Britain's biggest bird could make a comeback under new rewilding plans, as the Wildlife Trusts call for the government to restore the country's wetlands to their former glory and bring back the dalmatian pelican.
The birds, which are up to six foot in length and have a wingspan of up to 11 feet, disappeared from Britain's wetlands before medieval times, but are present in the fossil record. The majestic species was common 12,000 years ago and bones have been found in peat bogs in Norfolk, East Yorkshire and Somerset from the Bronze and Iron ages.
Eventually, around 2,000 years ago, the drainage of these wetlands, alongside hunting and disturbance, led to the extinction of this majestic bird.
Nikki Williams, Director of Campaigns and Policy at The Wildlife Trusts told The Telegraph: "Pelicans soaring over marshlands would be a fantastic sight - but first we need more, bigger, better wetlands. We want to see the return of species that were once common but before this can be done we must ensure there’s plenty of the right sort of wild habitat first."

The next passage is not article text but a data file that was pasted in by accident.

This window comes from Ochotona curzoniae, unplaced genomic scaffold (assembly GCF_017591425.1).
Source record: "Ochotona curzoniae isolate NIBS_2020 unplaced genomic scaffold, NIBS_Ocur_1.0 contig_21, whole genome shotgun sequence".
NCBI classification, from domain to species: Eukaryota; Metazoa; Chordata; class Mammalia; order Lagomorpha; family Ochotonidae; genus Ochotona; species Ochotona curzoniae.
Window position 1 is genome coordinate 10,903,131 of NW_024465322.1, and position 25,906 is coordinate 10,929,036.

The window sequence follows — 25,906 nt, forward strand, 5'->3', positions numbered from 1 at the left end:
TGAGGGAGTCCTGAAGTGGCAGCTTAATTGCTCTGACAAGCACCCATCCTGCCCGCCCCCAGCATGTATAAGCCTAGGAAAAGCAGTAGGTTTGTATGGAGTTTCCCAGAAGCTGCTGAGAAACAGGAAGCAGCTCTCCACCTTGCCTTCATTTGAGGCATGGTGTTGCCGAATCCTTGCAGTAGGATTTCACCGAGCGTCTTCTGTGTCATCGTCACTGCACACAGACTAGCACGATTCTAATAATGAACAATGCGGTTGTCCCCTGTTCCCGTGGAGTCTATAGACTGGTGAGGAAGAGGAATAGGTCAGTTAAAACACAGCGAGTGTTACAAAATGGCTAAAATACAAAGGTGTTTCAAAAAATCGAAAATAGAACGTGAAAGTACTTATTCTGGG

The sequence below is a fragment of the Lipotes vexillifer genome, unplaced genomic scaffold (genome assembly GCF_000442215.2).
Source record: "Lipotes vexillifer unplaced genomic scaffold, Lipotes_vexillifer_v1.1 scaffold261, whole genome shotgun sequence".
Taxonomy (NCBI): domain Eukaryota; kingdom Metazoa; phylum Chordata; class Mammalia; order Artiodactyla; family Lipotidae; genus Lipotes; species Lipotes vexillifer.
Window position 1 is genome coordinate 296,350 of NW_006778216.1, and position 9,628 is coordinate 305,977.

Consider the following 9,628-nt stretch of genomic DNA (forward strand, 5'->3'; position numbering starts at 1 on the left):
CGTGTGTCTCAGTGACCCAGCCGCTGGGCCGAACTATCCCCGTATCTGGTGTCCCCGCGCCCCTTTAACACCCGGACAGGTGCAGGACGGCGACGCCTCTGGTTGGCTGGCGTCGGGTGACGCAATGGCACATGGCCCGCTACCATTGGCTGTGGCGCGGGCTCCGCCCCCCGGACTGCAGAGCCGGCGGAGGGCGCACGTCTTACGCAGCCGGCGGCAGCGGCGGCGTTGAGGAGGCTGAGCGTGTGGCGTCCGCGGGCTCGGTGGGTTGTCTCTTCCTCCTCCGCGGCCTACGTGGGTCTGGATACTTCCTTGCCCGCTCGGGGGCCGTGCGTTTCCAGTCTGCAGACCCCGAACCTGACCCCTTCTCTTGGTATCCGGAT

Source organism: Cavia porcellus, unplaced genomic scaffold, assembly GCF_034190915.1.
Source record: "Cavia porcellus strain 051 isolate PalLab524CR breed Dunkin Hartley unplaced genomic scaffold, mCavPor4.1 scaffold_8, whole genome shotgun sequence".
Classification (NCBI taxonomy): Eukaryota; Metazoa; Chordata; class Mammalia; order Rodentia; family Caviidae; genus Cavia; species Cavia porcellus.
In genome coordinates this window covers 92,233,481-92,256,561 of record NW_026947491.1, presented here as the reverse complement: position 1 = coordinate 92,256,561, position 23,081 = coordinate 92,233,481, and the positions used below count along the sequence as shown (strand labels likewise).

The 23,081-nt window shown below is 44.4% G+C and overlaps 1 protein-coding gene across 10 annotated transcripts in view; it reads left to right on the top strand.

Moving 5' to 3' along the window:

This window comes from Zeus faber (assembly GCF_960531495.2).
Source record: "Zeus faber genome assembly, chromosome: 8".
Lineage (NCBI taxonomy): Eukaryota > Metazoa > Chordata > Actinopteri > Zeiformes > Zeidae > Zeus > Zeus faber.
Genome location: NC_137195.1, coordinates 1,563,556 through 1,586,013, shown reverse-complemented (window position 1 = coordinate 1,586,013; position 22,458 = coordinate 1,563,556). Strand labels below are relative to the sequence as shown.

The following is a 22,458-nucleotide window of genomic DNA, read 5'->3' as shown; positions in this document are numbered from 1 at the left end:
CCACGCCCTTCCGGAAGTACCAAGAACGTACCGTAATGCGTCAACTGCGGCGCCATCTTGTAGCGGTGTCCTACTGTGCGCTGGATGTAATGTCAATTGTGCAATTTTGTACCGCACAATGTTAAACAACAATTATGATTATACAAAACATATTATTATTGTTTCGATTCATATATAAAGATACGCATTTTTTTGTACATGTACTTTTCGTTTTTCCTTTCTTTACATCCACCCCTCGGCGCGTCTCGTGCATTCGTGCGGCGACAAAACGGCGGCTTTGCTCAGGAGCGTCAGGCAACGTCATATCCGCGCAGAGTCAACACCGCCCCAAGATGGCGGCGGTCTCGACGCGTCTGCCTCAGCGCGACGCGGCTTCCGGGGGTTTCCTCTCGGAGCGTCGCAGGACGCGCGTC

The plans were drawn up by rewilding advocate and bird expert Benedict Macdonald, author of Rebirding, who said there are currently a handful of sites left which would be appropriate for the bird. He said: "Soaring effortlessly between the ever-growing marshes of East Anglia, dalmatian pelicans will become the crowning glory of conservation wetlands famous across the world. Their presence is likely to help enhance the protection of fish stocks; a flagship indicator species."
Craig Bennett, the CEO of the Wildlife Trusts, supports the plan but added that a holistic approach to restoring nature needs to be taken by the government rather than approving species one by one.
Dalmatian pelicans are currently found across the Mediterranean and Asia, as well as in Australia and New Zealand.